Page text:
When country singer Coffey Anderson was 4 years old, a pastor spoke a powerful proclamation over his life.
“We were singing at a revival in Bangs, Texas, at New Testament Holiness Church, and before the pastor came out, they asked me and my sister to sing [the gospel song] ‘Christian Automobile,’” Coffey recalled in an interview with The Christian Post.
“The band was playing, and the pastor comes out and goes, ‘who is singing that?’… And he prayed over us that God would use our gifts for Him. I tell everybody, I guess it worked because look where we are right now. Look what’s happening. Are we really taking our gifts and letting Him use it?’”
Fast forward several decades, and Coffey, along with his wife, hip-hop dancer Criscilla, and their three young children, 8-year-old Ethan, 6-year-old Emmarie, and 3-year-old Everleigh, are the stars of the new Netflix reality series “Country Ever After” that debuted on Friday.
The 12-episode show, backed by Lightworkers, follows the Andersons as they raise their children, navigate their professional lives, and live out their faith amid life’s challenges.
The couple, who met at church in 2008 before marrying two years later, choose daily to “fight for each other, and not with each other,” Coffey said.
“I told [show creators], ‘If you want to make a show of a family that fights for each other, I’m in,’” the 42-year-old singer recalled.
The Andersons, who shot to popularity after a social media video of them went viral, agreed to appear in a reality show under the condition it would be “something my mother would want to watch,” Coffey said.
“This show is the only family-friendly show in the last 18 months across every format to be released that you can watch from age 2 age 102,” he stressed. “There’s no content that’s going to make you cover up your child’s eyes or make them poke their ears. That will not happen on the show. It is true family-friendly entertainment.”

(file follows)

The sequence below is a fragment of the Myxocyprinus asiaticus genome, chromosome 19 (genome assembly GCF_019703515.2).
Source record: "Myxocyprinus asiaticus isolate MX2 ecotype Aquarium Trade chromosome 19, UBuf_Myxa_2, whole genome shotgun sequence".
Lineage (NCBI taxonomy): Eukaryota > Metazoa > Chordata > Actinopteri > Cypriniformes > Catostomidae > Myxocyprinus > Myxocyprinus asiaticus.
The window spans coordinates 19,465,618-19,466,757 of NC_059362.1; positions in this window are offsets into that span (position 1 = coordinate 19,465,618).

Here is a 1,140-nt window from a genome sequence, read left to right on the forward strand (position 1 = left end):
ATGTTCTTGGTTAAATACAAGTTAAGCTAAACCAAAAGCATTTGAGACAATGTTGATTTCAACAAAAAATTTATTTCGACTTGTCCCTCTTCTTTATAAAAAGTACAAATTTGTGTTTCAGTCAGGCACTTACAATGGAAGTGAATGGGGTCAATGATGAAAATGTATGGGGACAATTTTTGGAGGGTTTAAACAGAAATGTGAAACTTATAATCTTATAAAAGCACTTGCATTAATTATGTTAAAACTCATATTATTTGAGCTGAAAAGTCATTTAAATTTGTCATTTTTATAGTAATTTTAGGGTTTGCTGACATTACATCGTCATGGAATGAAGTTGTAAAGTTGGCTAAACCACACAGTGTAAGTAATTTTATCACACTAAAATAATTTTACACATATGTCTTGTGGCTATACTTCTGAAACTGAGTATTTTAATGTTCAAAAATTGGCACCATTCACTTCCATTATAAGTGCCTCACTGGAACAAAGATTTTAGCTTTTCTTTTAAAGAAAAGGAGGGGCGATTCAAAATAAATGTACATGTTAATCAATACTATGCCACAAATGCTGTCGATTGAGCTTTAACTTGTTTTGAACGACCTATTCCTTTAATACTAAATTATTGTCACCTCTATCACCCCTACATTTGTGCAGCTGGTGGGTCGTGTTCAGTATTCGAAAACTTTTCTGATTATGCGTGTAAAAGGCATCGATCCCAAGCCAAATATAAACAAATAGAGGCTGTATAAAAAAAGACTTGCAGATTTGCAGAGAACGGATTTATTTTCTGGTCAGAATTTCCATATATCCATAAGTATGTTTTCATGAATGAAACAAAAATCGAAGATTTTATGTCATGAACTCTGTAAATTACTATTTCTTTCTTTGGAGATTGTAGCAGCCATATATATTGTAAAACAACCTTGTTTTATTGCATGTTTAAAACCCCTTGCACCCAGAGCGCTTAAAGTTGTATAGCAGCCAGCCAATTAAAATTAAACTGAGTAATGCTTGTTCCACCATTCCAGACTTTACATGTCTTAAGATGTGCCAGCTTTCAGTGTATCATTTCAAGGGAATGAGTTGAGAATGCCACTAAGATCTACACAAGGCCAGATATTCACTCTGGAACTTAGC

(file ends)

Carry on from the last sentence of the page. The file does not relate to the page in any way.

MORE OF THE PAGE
Watch Coffey Anderson discuss “Country Ever After” with The Christian Post:
The family’s Christian faith is front-and-center in the show — something Coffey said was intentional. The family is often seen praying together and frequently discuss the pivotal role their faith plays in their household.
“I think the moment you start hiding it, people can feel it,” he said. “Do I sing country music? Yes. Do I pray? Yes. Do I speak to our kids [about God]? Yes. Do we talk? Yes. Do we teach our children about the Word? Absolutely. Because that’s who we really are. And we feel like we don’t have to hide it.”
It’s the family’s deep faith that has sustained them throughout Criscilla’s battle with cancer. In 2018, the mother-of-three, who has danced with everyone from Britney Spears to Eminem, was diagnosed with stage 3 metastatic colon cancer. After a brief remission, the cancer advanced to stage 4.
“People haven’t been behind the curtain of fighting cancer as a believer,” Coffey said. “And in our faith, we’ve had to lean on the Lord and also lean on each other.”
Though the show is at times poignant as it follows Criscilla’s battle with cancer, it also provides plenty of levity as Coffey and Criscilla navigate — often humorously — their opposing country vs. city perspectives on life and parenting.
Amid the chaos of 2020, Coffey said he hopes “Country Ever After” “lets people breathe.”
“Sit back, put your feet up on the couch, and breathe,” he said. “Can you give yourself a break from homeschooling, from COVID, from financial stress? Yes. Can you realize that we don’t have it all together? Yes. But can we laugh at ourselves? Yes.”
Coffey encouraged viewers to “hit the thumbs on Netflix” to encourage more family-friendly content to hit the streaming service.
“They record what you like, and they report when you comment on, and then, that’s what they’ll continue to show you,” he explained.
He quoted Philippians 4:8, which states: “Finally, brethren, whatsoever things are true, whatsoever things are honest, whatsoever things are just, whatsoever things are pure, whatsoever things are lovely, whatsoever things are of good report; if there be any virtue, and if there be any praise, think on these things.”
“Let’s focus on those things,” he said. “Let’s hit ‘like,’ let’s hit ‘share,’ and they’ll keep buying shows like ours.”
“Country Ever After” is now streaming on Netflix.